Turkey, Pakistan consider joint project to produce new TV series

ISLAMABAD (SABAH): Pakistan and Turkey are going to work on a joint project to produce a historical TV series, according Prime Minister Imran Khan’s office. P.M Khan discussed the proposal with leading Turkish director Kemal Tekden and his team, who met with Khan at his office in Islamabad.

Tekden, who directed the popular Turkish TV series “Diriliş: Ertuğrul” (“Resurrection: Ertuğrul”), arrived in Pakistan on a five-day visit earlier Thursday.

According to the statement, Khan welcomed the Turkish team and praised their work in producing the historic Ertuğrul series.

The two sides also discussed the proposed joint TV series dubbed “Turk Lala,” which is to highlight the role played by Muslims of the Indian subcontinent during the Balkan War.

Lala, in the Pashto language, refers to “elder brother,” and the series is about the role of Muslims from the subcontinent who went to Turkey in 1920 and fought against the imperialist forces.

Most of the Muslims who helped the Turkish side traveled from present-day Pakistan under the Khilafat Movement flag – a campaign to support the Ottoman Empire in the early 20th century.

Turkey and Pakistan enjoy historic relations thanks to the help extended during Turkey’s War of Independence.

The meeting was also attended by Information Minister Sen. Shibli Faraz, Kashmir Committee Chairperson Shehryar Afridi and leading actors from the Turkish and Pakistani film industries.

Afridi briefed the premier on the proposed series and said Turk Lala played an important role in the Khilafat Movement.

He was referring to Abdur Rehman Peshawari, who held the distinction of becoming one of the very first reporters of Anadolu Agency (AA) when it was founded in the early 1920s.

Born in 1886 in Peshawar, the capital of Pakistan’s Khyber Pakhtunkhwa province, to the wealthy Samdani family, Peshawari abandoned his studies to join the people’s mission to help Turkey during the First Balkan War.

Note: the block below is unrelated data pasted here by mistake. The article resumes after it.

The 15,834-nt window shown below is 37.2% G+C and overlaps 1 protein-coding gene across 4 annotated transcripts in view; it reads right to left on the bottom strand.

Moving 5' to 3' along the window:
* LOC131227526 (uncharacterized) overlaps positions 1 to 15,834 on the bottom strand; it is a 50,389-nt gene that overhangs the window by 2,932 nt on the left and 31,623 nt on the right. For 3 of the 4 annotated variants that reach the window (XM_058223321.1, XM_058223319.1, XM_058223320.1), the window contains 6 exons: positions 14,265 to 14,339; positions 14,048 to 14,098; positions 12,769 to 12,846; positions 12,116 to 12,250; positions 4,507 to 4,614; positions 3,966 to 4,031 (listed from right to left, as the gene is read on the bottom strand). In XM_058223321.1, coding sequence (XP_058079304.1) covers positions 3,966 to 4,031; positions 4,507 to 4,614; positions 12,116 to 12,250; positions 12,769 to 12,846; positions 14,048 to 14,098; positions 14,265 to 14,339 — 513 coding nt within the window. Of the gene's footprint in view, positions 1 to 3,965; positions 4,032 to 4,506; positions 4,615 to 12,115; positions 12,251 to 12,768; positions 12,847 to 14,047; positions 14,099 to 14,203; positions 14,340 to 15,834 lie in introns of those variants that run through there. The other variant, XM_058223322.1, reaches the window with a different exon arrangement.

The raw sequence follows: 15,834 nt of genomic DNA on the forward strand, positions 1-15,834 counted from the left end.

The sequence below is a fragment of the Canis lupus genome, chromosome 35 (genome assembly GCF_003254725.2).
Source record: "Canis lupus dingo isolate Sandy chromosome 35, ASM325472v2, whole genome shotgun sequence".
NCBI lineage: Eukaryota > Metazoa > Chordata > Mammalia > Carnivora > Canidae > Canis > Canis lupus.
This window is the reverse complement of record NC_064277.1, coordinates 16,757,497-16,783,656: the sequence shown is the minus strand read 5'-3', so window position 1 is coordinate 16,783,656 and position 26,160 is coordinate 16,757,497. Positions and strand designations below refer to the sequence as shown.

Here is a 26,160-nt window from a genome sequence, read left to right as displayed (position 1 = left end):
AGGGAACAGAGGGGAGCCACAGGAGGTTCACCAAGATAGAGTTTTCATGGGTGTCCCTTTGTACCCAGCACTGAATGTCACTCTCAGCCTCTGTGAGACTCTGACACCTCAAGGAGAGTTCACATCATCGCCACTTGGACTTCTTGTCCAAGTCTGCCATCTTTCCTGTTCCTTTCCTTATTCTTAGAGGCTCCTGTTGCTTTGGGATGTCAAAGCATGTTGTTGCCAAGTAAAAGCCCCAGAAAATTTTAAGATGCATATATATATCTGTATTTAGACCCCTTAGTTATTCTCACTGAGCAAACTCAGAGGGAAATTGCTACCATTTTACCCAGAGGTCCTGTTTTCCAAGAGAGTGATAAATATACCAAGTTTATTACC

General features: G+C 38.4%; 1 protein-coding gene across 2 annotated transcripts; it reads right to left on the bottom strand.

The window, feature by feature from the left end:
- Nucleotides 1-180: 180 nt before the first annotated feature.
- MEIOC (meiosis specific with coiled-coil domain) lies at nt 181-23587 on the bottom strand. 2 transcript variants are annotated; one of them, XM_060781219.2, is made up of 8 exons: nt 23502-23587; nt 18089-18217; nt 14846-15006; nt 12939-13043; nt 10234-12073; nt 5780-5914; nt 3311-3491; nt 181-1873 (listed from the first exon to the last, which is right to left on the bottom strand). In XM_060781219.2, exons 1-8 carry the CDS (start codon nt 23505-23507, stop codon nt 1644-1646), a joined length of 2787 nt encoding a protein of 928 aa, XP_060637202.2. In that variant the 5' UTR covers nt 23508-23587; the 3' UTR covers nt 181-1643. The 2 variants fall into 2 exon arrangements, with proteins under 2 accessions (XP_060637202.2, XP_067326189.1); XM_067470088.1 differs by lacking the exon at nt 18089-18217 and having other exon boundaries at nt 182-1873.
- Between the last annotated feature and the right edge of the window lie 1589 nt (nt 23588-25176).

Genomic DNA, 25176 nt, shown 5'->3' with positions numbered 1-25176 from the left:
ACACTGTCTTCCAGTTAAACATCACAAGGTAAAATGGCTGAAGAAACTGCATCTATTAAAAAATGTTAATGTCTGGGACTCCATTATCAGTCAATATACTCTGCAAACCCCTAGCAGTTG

“This series (Turk Lala) will educate our younger generation about our heroes,” Afridi said, highlighting the importance of Turk Lala in Turkey and his role in the Khilafat Movement.

Tekden lauded Khan’s move to broadcast Turkish dramas on state-run Pakistani Television.

“Both Prime Minister Khan and Turkey’s President Recep Tayyip Erdoğan have the same vision that youth could play an important role in the development of any country and they (youth) must be educated about their history and culture,” Tekden said.

“We observe June 30 every year as a national day in respect of ‘Turk Lala’ in Turkey,” he added.

Highlighting the proposed series, he said it would create a new chapter in the historic relationship between Pakistan and Turkey and the youth of both countries would learn about the historical role of their heroes.

Speaking on the occasion, Khan said, “‘Resurrection: Ertuğrul’ has gained much popularity in Pakistan because of its story.”

He said Pakistani dramas and films were very popular across the world until the 1980s.

“When Muslims were ruling the subcontinent … it was a golden age of our history. But unfortunately, our younger generation does not know about it,” Khan said.

He proposed to produce more TV series on that “golden era and also counter the propaganda.”

Last month, Khan publicly recommended that people should watch “Yunus Emre: Aşkın Yolculuğu” (“Yunus Emre: The Journey of Love”) to explore their interest in Sufism.

The blockbuster series is being broadcast under the title “Raah-e-Isahq,” meaning “Path to Love,” with Urdu dubbing on Pakistan Television, already having attracted a large viewership.

It follows the record-breaking historical drama “Resurrection: Ertuğrul,” which has taken Pakistan by storm. Already becoming a household name in the South Asian country, “Resurrection: Ertuğrul” has set yet another record as its Urdu YouTube channel last week reached nearly 11 million subscribers.